Ok, this is incredibly late, but… reasons. Mostly to do with over-extending myself, and never having written up a review for a series before. But this one was worth it ❤
A trio of short stories with a big impact.
Fans of old-school sci-fi where the authors unapologetically dropped the reader down into an alien situation and made them fend for themselves. For those who enjoy discovering other worlds and cultures. And heartily (haahaa) recommended for romantics.
HOW I FOUND THIS BOOK:
I am friends with the author. Well, it’s more like I’m a fan she can’t get rid and so lets me read her stuff in advance. Does that qualify as friendship?
AS A WRITER (I know, this part usually comes second…):
There are a few authors who I follow in part because I love their style and am trying to learn from it – Terry Pratchett, Lois McMaster Bujold, Ben Aaronovitch, Joshua Cejka…… and this author, Ashlyn Forge. The reason why there are that many ellipses is because while the authors to the left are very similar–detail-centric, humor oriented – Forge is really in a category of her own. Every word of her writing carries a poetic weight, a multi-faceted purpose. There is no fluff in these pages, no paragraphs of detail or reiteration of points already made. There is humor, but it is wickedly sharp and comes at a cost.
The details sci-fi readers are accustomed to drinking down in enormous chunks of purple prose, Forge instead inserts into the same sentences as action. The same sentences as dialogue. The same sentences as character building. There is very little TELL to Forge’s books; it is all streamlined SHOW. This means these are not books that can be skimmed, because if a reader tries they will lose out on significant chunks of story and world-building.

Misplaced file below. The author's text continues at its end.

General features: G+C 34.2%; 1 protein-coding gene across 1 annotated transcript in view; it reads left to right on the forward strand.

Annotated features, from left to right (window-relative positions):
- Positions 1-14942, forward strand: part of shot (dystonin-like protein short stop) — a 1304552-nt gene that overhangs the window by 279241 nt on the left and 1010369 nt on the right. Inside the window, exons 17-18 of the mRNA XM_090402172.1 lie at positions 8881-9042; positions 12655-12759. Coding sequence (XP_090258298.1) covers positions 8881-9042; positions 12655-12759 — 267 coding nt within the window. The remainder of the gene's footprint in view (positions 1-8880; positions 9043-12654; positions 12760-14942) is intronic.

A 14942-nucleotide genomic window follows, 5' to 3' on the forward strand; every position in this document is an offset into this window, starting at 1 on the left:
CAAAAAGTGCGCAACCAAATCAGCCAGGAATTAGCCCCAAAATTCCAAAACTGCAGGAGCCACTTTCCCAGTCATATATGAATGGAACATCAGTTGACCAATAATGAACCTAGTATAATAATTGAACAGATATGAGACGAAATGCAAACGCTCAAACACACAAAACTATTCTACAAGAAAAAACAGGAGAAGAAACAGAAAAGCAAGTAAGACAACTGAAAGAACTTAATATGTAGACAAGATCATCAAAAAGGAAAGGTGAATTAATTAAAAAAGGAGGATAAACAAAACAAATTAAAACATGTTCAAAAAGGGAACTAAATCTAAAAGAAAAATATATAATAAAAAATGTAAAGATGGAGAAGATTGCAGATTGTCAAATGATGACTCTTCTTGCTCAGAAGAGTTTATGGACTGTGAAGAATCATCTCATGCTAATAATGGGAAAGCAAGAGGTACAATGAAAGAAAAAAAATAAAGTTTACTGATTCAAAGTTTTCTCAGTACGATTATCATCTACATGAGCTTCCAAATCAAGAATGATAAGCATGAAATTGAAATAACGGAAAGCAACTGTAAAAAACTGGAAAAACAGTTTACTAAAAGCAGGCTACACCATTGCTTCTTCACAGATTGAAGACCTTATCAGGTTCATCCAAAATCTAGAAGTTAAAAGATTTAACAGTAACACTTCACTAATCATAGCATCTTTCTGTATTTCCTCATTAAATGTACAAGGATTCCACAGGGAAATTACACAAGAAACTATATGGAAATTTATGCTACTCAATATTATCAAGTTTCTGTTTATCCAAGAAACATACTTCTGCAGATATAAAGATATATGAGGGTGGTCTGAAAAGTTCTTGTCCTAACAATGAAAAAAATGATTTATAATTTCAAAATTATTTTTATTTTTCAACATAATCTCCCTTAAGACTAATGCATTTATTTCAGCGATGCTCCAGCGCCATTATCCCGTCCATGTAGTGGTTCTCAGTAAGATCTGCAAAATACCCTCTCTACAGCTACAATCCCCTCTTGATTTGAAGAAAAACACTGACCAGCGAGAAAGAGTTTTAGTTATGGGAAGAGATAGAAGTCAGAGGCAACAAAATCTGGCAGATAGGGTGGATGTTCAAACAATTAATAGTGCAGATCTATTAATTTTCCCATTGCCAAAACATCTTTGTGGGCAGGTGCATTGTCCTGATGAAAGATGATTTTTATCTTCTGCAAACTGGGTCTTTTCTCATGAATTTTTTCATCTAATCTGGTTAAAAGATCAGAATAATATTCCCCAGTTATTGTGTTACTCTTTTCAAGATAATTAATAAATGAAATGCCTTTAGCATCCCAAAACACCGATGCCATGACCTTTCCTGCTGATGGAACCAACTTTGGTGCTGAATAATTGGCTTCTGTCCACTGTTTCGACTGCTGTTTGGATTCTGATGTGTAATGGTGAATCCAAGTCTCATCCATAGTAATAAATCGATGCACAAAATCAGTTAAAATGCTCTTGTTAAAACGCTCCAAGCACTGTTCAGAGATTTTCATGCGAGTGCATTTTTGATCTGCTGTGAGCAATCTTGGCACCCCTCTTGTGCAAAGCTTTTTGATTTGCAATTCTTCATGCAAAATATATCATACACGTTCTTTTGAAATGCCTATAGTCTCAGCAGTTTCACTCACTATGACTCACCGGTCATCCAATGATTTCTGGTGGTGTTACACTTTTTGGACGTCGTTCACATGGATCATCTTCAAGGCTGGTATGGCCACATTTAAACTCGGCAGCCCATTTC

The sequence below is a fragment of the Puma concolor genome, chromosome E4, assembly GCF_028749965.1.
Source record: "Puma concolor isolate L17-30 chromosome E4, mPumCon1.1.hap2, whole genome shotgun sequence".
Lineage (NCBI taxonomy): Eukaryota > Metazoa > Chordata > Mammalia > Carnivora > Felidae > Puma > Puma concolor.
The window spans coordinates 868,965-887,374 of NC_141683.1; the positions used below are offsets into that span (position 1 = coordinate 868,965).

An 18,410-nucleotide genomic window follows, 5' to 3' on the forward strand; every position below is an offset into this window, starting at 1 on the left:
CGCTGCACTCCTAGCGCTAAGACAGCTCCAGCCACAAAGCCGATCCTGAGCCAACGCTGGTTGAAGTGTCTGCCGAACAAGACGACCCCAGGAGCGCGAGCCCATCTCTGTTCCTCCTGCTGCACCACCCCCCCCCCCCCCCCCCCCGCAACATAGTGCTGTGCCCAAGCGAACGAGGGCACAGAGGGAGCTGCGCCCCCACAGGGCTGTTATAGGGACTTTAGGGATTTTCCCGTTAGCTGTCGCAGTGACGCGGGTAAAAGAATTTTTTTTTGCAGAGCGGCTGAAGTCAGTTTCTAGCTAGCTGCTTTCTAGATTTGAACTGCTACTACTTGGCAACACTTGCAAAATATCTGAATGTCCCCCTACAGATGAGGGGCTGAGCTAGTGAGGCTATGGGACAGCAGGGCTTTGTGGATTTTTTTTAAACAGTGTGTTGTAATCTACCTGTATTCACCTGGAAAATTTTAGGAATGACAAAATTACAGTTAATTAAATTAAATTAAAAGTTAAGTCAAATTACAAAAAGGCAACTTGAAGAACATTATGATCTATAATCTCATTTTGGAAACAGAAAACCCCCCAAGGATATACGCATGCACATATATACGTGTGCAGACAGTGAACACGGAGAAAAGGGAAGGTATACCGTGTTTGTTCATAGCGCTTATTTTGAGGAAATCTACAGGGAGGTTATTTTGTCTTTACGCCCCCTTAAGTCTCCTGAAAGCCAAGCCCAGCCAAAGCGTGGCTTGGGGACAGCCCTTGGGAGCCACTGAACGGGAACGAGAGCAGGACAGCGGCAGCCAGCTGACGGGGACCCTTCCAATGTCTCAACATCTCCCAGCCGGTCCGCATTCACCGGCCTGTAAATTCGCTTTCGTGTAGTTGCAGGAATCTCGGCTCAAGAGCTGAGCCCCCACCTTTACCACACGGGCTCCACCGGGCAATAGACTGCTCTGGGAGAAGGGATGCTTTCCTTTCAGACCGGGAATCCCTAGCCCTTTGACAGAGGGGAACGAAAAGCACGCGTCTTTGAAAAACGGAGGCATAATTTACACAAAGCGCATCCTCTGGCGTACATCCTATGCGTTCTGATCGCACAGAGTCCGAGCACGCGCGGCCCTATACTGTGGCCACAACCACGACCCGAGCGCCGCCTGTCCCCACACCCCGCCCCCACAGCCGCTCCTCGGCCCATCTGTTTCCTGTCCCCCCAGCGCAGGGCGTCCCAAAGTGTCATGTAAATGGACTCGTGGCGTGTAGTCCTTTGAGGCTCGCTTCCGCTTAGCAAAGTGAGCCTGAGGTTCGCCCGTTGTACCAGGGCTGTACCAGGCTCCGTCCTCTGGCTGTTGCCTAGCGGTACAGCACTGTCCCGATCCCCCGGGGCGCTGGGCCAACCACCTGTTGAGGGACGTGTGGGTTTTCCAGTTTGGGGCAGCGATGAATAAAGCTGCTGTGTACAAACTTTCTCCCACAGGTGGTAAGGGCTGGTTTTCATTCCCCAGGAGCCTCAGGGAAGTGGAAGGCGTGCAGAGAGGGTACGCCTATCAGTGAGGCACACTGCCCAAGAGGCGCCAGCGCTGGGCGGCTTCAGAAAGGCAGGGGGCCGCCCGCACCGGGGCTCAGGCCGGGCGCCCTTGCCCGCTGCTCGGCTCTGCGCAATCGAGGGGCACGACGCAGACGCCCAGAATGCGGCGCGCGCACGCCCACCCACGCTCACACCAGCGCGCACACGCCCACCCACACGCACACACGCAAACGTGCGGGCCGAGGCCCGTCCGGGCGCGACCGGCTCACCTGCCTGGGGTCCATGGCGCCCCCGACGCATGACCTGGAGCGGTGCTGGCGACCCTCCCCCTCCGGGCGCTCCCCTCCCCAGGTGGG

The upside to this style is that there is no reason to skim – because every word serves a purpose as it propels the reader along, and the books end up being remarkably quick reads.
The downside to this style is that if can be easy to lose the thread – a single word (especially a typo) can be enough to derail the entire train of thoughts, and the reader has to skip backwards to see if they can find it again. There are familiar words used in unfamiliar ways, to denote unfamiliar concepts, and so the steps forward can be tentative when the reader is wondering if gourde is a new piece of the puzzle to pay attention to, or a misspelling of “gourd”.
And there is much that will BE explained in the course of the story… but might be introduced long before that explanation.
I will never be able to duplicate this style, but it is a great thing to be exposed to because it smacks the whole “info-dump” mentality squarely in the side of the head.
It also helps that she tells damn good stories, with great, very REAL characters.
AS A READER:
This is a romance.
What I was just saying about those real characters… this is an author who makes detailed ALIEN BUG SEX um… incredibly romantic. And she can do it because while the characters are not human, they are still people.
I wanted to write about these books as a series. Even though each part can be taken alone – in fact many people have read and adored Caterpillar as a solo work – the romance spans all three.
Caterpillar starts as a bored and spoiled Leveler King is making his way to his breeding grounds across what used to be his people’s territory, and now is controlled by Earthers (aka human colonists), and farmed by the occasional Summoner “pet”. The two races – Levelers and Summoners – used to have a symbiotic relationship, but since the humans came that bond has been destroyed.